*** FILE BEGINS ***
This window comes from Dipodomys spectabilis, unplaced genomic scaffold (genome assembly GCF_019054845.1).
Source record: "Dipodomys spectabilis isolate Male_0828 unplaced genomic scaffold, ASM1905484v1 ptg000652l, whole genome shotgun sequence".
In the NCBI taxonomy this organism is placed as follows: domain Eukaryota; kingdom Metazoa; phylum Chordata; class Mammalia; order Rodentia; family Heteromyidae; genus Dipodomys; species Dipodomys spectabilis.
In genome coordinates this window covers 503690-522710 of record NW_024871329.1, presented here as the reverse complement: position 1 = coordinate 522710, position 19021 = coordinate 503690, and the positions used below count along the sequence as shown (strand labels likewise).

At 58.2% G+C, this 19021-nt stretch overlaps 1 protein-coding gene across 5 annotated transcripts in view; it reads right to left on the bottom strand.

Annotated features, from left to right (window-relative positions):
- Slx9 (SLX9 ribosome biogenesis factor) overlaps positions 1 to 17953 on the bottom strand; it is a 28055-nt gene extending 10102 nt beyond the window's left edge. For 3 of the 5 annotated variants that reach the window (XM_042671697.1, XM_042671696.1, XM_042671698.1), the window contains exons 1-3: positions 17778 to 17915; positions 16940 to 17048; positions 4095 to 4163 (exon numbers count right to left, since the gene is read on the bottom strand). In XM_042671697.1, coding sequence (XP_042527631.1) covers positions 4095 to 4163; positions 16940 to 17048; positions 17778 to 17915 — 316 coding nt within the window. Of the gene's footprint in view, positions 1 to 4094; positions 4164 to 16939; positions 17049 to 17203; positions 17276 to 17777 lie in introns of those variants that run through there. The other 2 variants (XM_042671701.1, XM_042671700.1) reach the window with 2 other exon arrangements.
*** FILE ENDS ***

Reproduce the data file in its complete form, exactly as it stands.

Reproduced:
This window comes from Dipodomys spectabilis, unplaced genomic scaffold (genome assembly GCF_019054845.1).
Source record: "Dipodomys spectabilis isolate Male_0828 unplaced genomic scaffold, ASM1905484v1 ptg000652l, whole genome shotgun sequence".
In the NCBI taxonomy this organism is placed as follows: domain Eukaryota; kingdom Metazoa; phylum Chordata; class Mammalia; order Rodentia; family Heteromyidae; genus Dipodomys; species Dipodomys spectabilis.
In genome coordinates this window covers 503690-522710 of record NW_024871329.1, presented here as the reverse complement: position 1 = coordinate 522710, position 19021 = coordinate 503690, and the positions used below count along the sequence as shown (strand labels likewise).

At 58.2% G+C, this 19021-nt stretch overlaps 1 protein-coding gene across 5 annotated transcripts in view; it reads right to left on the bottom strand.

Annotated features, from left to right (window-relative positions):
- Slx9 (SLX9 ribosome biogenesis factor) overlaps positions 1 to 17953 on the bottom strand; it is a 28055-nt gene extending 10102 nt beyond the window's left edge. For 3 of the 5 annotated variants that reach the window (XM_042671697.1, XM_042671696.1, XM_042671698.1), the window contains exons 1-3: positions 17778 to 17915; positions 16940 to 17048; positions 4095 to 4163 (exon numbers count right to left, since the gene is read on the bottom strand). In XM_042671697.1, coding sequence (XP_042527631.1) covers positions 4095 to 4163; positions 16940 to 17048; positions 17778 to 17915 — 316 coding nt within the window. Of the gene's footprint in view, positions 1 to 4094; positions 4164 to 16939; positions 17049 to 17203; positions 17276 to 17777 lie in introns of those variants that run through there. The other 2 variants (XM_042671701.1, XM_042671700.1) reach the window with 2 other exon arrangements.